Ring Around The Rosy

Words & Music:

Traditional English


This song's lyrics refers to the Bubonic Plague which raged through England in 1666.  The "ring around the rosy" refers to one of the first skins symptoms of the disease.  "A pocketful of posy" refers to the fact that caregivers who actually dared to take care of the sick would often fill their pockets with flowers to overcome the stench of the dead and dying.  "Ashes...we all fall down" is reminiscent of going back to dust when we die.  Here is the version I learned as an American child:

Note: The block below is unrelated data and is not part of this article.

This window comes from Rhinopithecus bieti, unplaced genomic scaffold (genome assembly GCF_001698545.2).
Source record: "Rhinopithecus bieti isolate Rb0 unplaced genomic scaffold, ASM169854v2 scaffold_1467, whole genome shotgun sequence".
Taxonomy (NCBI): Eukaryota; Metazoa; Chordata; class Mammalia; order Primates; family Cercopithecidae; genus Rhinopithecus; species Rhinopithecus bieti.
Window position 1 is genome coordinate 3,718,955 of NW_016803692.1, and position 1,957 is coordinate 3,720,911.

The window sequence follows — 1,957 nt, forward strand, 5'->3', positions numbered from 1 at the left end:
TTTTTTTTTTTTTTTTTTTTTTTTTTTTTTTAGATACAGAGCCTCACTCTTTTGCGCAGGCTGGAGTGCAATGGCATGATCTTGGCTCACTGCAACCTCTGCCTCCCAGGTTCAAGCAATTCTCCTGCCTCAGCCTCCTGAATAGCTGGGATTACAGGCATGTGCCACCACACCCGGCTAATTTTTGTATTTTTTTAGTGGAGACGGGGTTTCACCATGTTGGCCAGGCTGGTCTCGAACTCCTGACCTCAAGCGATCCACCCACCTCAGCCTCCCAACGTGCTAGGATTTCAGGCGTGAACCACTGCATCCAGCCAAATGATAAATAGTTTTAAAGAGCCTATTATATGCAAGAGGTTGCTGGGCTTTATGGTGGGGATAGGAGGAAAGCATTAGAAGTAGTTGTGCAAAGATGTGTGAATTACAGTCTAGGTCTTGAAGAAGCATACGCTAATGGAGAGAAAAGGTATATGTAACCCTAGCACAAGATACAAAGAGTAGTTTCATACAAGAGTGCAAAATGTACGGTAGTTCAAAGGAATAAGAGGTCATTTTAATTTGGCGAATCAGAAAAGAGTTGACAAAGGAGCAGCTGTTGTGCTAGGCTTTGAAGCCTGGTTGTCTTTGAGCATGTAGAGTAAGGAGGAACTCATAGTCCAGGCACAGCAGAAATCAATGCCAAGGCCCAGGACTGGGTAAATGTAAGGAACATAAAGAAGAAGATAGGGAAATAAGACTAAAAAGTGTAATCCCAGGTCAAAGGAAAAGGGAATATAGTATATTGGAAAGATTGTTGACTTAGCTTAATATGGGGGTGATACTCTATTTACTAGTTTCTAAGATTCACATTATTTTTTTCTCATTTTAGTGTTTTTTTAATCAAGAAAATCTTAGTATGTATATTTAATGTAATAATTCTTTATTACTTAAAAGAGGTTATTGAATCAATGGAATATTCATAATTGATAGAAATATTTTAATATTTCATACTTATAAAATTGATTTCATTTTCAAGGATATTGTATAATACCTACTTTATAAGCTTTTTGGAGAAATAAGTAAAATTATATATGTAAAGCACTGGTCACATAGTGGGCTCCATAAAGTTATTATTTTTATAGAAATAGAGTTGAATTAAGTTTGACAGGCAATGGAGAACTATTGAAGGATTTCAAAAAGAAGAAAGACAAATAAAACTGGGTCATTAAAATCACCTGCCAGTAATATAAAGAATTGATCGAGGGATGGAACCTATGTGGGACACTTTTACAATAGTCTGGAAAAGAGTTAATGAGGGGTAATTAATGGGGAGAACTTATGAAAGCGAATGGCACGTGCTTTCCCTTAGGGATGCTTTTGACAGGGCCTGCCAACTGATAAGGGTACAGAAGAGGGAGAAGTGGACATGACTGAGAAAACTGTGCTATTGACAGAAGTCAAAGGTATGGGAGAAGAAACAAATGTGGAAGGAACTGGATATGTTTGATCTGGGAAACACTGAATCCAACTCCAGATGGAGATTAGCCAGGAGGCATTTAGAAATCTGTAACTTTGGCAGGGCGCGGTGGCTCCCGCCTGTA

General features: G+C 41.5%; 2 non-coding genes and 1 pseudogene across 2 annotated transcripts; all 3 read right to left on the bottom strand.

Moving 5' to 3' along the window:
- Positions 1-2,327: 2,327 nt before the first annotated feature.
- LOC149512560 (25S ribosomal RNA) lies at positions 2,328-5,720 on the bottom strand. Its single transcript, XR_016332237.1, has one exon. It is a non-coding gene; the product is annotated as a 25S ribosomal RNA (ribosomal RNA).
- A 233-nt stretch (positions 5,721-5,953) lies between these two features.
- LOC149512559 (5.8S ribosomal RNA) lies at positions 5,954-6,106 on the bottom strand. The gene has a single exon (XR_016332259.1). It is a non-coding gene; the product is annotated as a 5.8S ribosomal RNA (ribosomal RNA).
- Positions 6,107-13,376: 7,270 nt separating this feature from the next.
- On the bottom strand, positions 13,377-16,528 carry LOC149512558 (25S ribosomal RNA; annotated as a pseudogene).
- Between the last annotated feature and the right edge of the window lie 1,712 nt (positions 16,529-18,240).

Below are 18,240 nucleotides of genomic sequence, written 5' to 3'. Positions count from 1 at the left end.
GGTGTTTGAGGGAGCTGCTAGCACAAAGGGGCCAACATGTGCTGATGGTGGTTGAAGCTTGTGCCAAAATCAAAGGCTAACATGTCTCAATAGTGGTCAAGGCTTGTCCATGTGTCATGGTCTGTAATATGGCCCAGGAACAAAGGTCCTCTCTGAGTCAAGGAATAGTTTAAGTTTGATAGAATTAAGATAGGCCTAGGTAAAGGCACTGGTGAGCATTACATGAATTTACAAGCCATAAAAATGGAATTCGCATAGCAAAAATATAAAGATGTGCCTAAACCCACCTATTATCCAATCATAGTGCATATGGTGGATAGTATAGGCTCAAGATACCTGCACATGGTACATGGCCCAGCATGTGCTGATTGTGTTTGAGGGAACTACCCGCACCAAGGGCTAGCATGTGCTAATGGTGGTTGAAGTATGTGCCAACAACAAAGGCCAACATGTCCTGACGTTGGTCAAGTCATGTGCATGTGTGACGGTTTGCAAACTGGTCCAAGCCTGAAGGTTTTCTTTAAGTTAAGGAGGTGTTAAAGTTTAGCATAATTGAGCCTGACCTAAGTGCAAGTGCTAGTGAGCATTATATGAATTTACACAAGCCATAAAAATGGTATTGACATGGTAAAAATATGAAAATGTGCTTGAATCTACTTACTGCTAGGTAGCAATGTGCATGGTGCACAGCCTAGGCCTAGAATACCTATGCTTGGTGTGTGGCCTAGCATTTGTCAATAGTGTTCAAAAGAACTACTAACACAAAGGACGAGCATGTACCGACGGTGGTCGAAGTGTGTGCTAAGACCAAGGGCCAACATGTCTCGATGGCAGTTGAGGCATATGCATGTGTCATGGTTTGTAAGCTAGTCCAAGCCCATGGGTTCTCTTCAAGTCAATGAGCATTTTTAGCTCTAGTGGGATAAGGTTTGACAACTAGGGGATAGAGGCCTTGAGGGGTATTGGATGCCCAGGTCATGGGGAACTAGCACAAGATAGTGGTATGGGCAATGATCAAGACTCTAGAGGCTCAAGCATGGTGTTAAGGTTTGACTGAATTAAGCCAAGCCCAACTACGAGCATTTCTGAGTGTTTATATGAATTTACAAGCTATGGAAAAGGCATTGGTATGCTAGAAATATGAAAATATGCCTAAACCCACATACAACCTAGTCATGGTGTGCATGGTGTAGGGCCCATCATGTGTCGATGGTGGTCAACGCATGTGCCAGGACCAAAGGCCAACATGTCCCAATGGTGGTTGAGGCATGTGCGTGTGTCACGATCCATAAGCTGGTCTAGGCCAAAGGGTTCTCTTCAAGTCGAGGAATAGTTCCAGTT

Ring around the rosy

Pocketful of posy.

Ashes!  Ashes!

We all fall down!


Correspondent Gavin Browne recalls this version from his British upbringing (as opposed to my American roots version above):


Ring around the rosy

Pocketful of posy.

A-Tishoo!  A-Tishoo!

We all fall down!


Now, Gavin is right.  This small change to the third line changes the meaning from "ashes to ashes" (more in line with early American Christian training of all sects) to the fact that the plague was passed along through the aerosol form in a sneeze, especially in its pneumonic form.  One word.  Completely different meanings.  I love this stuff.




* All join hands in a circle and walk clockwise in time to the music.

* On the word "down", everyone sits!


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